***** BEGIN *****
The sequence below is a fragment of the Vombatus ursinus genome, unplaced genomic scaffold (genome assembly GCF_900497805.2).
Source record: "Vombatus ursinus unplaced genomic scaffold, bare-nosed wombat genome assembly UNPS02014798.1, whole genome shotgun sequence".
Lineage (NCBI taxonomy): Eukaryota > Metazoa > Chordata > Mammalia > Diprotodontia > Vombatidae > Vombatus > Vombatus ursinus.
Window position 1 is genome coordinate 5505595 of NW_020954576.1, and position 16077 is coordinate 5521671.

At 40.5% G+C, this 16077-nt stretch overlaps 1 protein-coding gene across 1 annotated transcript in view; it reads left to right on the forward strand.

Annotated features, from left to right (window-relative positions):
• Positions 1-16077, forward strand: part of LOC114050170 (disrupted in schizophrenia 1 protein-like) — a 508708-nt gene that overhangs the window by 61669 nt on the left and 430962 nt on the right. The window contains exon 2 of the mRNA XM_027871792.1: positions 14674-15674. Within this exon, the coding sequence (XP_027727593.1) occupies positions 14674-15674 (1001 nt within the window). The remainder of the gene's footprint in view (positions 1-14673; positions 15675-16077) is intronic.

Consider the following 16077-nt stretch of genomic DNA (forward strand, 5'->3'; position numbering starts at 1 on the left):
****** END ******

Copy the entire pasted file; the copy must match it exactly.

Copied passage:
The sequence below is a fragment of the Vombatus ursinus genome, unplaced genomic scaffold (genome assembly GCF_900497805.2).
Source record: "Vombatus ursinus unplaced genomic scaffold, bare-nosed wombat genome assembly UNPS02014798.1, whole genome shotgun sequence".
Lineage (NCBI taxonomy): Eukaryota > Metazoa > Chordata > Mammalia > Diprotodontia > Vombatidae > Vombatus > Vombatus ursinus.
Window position 1 is genome coordinate 5505595 of NW_020954576.1, and position 16077 is coordinate 5521671.

At 40.5% G+C, this 16077-nt stretch overlaps 1 protein-coding gene across 1 annotated transcript in view; it reads left to right on the forward strand.

Annotated features, from left to right (window-relative positions):
• Positions 1-16077, forward strand: part of LOC114050170 (disrupted in schizophrenia 1 protein-like) — a 508708-nt gene that overhangs the window by 61669 nt on the left and 430962 nt on the right. The window contains exon 2 of the mRNA XM_027871792.1: positions 14674-15674. Within this exon, the coding sequence (XP_027727593.1) occupies positions 14674-15674 (1001 nt within the window). The remainder of the gene's footprint in view (positions 1-14673; positions 15675-16077) is intronic.

Consider the following 16077-nt stretch of genomic DNA (forward strand, 5'->3'; position numbering starts at 1 on the left):